Sylvester Stallone reunites stars for action fest

By Genevieve Hassan
BBC News entertainment reporter

  • Published
The Expendables
Image caption,
Stallone wrote parts specifically for Jet Li and Jason Statham

Getting together some of the biggest stars of the 1980s for an all-out action movie would be a hard task for anyone - except, perhaps, Sylvester Stallone.

The 64-year-old called in a career's-worth of favours to get the likes of Arnold Schwarzenegger, Bruce Willis, Mickey Rourke and Dolph Lundgren to share screen time with him for his latest movie, The Expendables.

Stallone not only stars in, but also wrote and directed the film - about a group of mercenaries hired to infiltrate a South American country and overthrow its dictator.

So, as the man responsible for making almost all the decisions on the film, he is all too aware of the high level of expectation on him to deliver.

Working with Sly

"It's a lot of pressure," Stallone admits. "Sometimes you get a film that's a major turkey and it's not even Thanksgiving.

"But this time there's a great expectancy which I didn't expect when we started making it, so you wonder 'is it going to live up to ideas?'"

Image caption,
Stallone last worked with Dolph Lundgren 25 years ago on Rocky IV

While writing the script, Stallone - who chooses to write long hand rather than using a computer - always had martial arts star Jet Li and British actor Jason Statham in mind.

Statham, best known for schlocky action fare like Crank and The Transporter, jumped at the chance to appear as a former SAS knife-wielding expert.

"He basically could have sold me anything he wanted to sell me," the actor admits. "I was so interested in working with Stallone because I've grown up on action movies that's he's been the star of."

Once Statham and Li were on board, the rest of the cast began to fall into place.

"I just tried to go really old school so I rang Dolph and he accepted immediately," Stallone says.

It is a timely reunion for the pair, who last went toe-to-toe 25 years ago in Rocky IV. Back then, Lundgren put Stallone in hospital by punching him in the chest during filming of a fight scene.

"Meeting this time is a pleasure because out of all the actors he's remained the most humble," Stallone says. "Plus I'm dying to kick his brains in because he really beat me up badly in that movie - you don't think I have a grudge?!"

The star then approached the worlds of mixed martial arts and wrestling to get world champion Randy Couture and Steve Austin as his muscle-bound "tough guys".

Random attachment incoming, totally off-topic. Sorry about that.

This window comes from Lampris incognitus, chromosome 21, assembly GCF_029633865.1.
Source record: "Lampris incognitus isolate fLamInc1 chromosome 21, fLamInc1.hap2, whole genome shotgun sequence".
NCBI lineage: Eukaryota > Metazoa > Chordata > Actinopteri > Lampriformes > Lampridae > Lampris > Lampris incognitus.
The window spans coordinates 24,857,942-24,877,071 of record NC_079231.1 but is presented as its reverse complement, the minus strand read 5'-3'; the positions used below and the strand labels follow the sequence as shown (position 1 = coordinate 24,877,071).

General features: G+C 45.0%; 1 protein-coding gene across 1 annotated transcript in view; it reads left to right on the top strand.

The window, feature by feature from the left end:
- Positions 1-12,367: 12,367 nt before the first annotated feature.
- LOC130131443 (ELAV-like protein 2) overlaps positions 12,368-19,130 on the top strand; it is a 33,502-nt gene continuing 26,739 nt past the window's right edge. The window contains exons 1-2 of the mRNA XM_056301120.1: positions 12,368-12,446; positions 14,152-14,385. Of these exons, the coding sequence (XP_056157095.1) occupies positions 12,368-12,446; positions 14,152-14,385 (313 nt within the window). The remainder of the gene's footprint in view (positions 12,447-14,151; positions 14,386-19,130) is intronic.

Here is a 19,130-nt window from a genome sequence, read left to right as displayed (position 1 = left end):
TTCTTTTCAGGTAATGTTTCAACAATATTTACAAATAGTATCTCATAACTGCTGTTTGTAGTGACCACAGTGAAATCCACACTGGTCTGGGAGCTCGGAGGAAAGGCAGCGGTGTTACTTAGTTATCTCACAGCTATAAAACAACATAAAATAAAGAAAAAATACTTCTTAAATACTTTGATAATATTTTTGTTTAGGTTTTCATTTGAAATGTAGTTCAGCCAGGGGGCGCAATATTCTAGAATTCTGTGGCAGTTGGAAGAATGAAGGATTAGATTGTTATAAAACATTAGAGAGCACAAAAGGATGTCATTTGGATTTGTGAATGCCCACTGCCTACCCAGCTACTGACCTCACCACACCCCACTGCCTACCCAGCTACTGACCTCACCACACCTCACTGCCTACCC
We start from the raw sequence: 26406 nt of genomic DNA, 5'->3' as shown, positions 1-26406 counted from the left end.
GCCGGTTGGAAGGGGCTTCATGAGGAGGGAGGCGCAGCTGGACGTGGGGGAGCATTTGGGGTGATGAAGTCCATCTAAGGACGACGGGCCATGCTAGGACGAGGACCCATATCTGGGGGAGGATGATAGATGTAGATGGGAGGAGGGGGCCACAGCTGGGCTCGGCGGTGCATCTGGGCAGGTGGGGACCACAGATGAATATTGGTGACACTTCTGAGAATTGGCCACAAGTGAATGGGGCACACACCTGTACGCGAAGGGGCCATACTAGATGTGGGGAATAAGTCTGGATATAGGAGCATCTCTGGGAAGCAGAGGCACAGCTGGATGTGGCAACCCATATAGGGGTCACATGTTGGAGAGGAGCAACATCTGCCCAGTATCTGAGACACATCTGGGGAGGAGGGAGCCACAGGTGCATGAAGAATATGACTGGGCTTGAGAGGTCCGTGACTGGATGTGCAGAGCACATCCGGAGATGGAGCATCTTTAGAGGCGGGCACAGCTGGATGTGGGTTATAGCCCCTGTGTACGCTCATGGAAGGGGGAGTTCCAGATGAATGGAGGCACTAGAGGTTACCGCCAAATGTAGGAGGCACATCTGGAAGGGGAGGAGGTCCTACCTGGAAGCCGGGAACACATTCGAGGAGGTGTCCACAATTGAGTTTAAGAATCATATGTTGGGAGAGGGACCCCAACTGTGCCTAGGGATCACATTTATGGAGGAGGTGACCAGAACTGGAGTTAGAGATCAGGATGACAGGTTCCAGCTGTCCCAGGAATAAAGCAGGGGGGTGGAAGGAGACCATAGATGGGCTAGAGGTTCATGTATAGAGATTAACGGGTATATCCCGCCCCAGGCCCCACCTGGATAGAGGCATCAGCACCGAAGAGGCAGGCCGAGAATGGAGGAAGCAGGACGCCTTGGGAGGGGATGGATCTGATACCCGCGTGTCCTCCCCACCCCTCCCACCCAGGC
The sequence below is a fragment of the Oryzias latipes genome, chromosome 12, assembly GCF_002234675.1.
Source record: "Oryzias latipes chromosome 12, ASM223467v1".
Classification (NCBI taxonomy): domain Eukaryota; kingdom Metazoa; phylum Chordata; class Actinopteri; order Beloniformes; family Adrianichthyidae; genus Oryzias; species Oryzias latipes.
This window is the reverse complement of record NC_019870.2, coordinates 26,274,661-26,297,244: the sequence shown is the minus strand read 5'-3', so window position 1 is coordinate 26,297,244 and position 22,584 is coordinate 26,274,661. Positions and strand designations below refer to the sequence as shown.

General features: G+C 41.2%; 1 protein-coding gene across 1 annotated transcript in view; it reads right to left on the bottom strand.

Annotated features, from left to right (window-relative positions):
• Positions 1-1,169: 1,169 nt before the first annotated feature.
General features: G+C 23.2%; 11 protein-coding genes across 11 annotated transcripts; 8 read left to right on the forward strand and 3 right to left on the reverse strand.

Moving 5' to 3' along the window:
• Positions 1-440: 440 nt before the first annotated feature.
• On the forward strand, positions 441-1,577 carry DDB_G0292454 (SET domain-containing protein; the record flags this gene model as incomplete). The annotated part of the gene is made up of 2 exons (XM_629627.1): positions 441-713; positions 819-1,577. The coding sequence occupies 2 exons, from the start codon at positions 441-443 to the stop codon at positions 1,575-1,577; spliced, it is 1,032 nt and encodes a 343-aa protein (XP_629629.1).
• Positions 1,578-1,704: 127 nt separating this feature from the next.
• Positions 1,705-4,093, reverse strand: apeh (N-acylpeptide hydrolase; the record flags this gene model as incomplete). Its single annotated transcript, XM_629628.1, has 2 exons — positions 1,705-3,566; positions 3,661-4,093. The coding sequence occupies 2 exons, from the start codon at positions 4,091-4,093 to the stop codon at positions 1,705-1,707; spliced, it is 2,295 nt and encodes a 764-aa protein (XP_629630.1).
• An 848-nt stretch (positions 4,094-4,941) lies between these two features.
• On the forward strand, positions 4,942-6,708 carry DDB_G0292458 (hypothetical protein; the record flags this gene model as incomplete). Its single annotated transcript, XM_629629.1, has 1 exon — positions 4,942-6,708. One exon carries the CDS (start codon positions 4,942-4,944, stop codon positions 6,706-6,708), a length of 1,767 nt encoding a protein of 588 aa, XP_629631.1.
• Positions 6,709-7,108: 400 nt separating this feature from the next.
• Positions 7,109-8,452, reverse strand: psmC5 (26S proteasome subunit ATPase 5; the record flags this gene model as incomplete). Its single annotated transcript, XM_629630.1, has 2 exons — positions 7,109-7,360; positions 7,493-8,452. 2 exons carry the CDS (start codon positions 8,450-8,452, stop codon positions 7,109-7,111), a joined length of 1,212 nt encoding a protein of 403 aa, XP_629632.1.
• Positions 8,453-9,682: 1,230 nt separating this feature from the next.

There are only two fully-fledged 80s action stars absent from the film, as Stallone explains: "I called Jean-Claude Van Damme and Steven Segal and they just had different ideas on their career, so I did the best I could."

Yet he managed to pull off getting the two biggest action stars of them all - his former box office rivals (and Planet Hollywood business partners) Arnold Schwarzenegger and Bruce Willis.

Their presence could never have been secured without Stallone's personal intervention - not least because he negotiated down their multi-million dollar price tags.

"I could never afford Bruce and Arnold now - that would be the whole budget of the movie," Stallone says.

"It would've been totally impossible [in the 1980s]. I certainly could never have got Bruce and Arnold back then, because they're too expensive and too busy - this was all favours."

Testosterone overload

Despite the all-star cast, Statham insists egos were kept in check: "Everyone has such a respect for Sly, so no-one's trying to be cool or flash. Everyone's just looking up to him as he's the man who's steering the ship."

Stallone is no stranger to juggling directing, writing and acting, having multi-tasked on 2008's Rambo and four Rocky films, but his multiple roles did pose challenges for the rest of the cast.

Image caption,
At 64, Stallone is showing no signs of retiring from the action genre

"It's complex because my method is to learn the entire script. Then when I'm in the scene I'll end up giving different lines on the spur of the moment," he says.

Lundgren explains further: "He may write something when it's your death scene and he says, 'Say this,' and you're like, 'What?' and he says, 'Just say it!' - it's different, but it works."

With an almost all-male cast, testosterone was brimming over on set, with the actors constantly trying to out-do one another while performing their own stunts ("Men are naturally competitive - they just want to keep upping the ante," Stallone says).

Indeed, there were a fair share of injuries as a result of this bravado - culminating in Stallone breaking his neck while shooting a "vicious" fight scene with Austin.

The star isn't apologetic for the violence in his films, however. "I believe that violence is very justifiable - in my films I only kill people that need to be killed," he says.

"The ones that deserve it get it, and they get it good - and the ones that go after women really get it.

"If I have a man tearing a woman apart and threatening her life and then I just shoot him with a bullet - that's too civilised.

"He's going to feel real pain. I don't feel guilty about it at all."

Although he's rapidly approaching his mid-60s, Stallone still loves the action genre and has no plans to retire from it - or make a belated foray into drama - any time soon.

"I don't think people are really that interested in seeing me do that - it would almost be a pathetic cry out to be recognised," he says.

"I'm very proud of the drama I did in Rocky Balboa. It's probably as deep as I can go. I'd rather just direct dramas.

"But The Expendables, I would like to go on."

The Expendables is on general release now.

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